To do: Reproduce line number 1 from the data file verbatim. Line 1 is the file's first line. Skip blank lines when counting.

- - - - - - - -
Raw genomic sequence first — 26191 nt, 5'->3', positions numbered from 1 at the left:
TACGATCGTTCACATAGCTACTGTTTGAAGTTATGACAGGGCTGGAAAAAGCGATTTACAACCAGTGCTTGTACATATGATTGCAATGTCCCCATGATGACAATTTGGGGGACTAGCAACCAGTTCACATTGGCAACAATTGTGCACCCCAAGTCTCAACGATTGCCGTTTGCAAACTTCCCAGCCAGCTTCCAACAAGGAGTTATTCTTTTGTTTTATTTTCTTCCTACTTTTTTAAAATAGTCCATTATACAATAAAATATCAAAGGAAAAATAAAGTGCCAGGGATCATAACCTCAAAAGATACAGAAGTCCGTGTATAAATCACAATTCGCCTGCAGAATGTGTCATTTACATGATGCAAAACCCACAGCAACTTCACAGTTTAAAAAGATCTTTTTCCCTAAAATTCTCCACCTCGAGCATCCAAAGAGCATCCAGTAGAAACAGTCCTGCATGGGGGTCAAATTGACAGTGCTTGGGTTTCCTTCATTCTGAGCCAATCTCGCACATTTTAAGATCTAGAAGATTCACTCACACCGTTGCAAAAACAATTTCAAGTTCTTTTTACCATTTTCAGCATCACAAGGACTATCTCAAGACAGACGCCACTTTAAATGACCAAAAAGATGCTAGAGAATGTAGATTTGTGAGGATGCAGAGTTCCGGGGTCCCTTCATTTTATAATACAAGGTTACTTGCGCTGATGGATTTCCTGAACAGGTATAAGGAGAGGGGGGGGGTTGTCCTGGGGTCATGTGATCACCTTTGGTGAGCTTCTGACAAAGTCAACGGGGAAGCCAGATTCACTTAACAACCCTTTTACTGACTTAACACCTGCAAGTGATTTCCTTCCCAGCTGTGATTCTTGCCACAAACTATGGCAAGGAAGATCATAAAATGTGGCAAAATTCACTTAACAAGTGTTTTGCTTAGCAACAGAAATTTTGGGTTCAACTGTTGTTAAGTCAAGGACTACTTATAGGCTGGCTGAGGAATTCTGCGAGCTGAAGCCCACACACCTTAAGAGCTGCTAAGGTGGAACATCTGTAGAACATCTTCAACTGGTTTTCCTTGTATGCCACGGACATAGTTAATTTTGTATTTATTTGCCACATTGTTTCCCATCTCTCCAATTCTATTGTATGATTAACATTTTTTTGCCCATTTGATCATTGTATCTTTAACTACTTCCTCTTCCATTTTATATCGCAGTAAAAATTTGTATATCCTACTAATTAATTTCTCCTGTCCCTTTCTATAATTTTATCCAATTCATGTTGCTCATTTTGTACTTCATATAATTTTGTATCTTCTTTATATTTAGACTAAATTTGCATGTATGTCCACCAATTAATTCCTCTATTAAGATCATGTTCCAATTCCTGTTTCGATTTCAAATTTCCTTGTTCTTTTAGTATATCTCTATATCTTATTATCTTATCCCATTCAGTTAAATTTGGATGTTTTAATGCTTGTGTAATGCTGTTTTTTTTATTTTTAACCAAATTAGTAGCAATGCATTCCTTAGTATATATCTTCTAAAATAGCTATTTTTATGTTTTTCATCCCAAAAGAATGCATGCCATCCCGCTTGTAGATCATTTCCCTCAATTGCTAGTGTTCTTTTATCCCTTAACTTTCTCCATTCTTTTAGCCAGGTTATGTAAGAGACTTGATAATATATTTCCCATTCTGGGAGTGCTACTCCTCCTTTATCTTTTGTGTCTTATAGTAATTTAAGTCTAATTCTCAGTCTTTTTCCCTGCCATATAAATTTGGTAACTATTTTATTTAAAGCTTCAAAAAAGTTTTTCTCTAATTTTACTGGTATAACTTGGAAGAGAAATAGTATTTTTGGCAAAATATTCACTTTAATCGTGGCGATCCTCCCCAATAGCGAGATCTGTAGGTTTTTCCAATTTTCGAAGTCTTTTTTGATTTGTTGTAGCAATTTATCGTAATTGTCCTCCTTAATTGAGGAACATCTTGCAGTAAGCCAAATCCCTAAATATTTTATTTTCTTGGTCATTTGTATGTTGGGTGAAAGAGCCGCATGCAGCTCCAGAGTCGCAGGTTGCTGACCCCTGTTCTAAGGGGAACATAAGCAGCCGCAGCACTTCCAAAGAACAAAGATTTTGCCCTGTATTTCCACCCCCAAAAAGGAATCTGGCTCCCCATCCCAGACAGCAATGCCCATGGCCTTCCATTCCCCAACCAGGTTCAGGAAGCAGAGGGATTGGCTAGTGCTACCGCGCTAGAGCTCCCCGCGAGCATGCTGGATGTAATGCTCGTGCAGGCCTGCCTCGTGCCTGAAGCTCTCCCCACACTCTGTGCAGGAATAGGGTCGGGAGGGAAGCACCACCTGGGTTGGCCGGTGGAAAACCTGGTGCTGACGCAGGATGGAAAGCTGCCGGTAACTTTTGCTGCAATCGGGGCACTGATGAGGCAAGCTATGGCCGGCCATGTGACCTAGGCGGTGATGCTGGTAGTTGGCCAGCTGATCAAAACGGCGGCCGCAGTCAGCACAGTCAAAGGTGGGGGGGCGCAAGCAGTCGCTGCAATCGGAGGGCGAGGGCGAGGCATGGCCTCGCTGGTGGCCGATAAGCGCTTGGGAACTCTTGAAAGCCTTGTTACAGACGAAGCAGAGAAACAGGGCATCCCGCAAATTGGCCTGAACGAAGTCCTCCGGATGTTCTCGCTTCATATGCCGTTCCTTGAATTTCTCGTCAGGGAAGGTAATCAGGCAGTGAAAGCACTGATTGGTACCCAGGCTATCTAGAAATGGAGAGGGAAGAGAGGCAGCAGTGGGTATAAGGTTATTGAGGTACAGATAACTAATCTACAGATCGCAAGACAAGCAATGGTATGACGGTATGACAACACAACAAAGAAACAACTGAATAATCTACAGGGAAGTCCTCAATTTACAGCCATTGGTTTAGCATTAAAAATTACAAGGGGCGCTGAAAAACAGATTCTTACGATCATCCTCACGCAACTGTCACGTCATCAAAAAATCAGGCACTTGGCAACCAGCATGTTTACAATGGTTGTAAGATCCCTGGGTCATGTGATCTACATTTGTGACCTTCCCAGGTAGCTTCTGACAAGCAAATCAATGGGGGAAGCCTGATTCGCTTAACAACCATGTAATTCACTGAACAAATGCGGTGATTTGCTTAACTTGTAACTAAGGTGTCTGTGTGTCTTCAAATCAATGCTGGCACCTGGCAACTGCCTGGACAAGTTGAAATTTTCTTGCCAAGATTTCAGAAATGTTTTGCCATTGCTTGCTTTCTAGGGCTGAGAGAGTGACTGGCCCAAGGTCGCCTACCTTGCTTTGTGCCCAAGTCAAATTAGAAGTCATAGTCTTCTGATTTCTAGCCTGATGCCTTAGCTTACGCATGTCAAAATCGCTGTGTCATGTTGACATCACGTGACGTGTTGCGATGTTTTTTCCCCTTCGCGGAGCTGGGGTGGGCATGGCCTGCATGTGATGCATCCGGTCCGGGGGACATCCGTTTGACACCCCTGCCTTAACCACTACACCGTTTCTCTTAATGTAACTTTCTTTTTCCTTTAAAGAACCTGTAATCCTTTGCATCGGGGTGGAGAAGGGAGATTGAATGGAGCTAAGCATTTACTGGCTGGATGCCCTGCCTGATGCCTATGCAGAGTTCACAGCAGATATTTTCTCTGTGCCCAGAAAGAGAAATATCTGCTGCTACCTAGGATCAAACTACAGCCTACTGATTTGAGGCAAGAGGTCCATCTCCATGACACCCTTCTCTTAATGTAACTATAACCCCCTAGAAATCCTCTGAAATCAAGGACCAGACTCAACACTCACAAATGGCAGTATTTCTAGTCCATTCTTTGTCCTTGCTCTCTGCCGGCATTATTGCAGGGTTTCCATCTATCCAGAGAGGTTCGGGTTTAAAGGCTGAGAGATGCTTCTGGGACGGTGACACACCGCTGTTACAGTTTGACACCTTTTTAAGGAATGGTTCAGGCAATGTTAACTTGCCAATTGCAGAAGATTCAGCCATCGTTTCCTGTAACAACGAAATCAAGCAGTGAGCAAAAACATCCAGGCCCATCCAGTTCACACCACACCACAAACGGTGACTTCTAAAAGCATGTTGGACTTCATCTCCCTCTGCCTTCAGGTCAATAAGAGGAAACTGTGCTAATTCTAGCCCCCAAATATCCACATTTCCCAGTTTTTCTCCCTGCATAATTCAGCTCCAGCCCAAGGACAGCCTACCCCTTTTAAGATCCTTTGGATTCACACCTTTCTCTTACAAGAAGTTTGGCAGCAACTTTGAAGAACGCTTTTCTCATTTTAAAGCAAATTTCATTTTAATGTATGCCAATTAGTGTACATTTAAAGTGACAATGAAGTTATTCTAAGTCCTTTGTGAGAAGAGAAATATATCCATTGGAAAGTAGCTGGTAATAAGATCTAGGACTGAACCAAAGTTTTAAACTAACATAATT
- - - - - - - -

Raw genomic sequence first — 26191 nt, 5'->3', positions numbered from 1 at the left: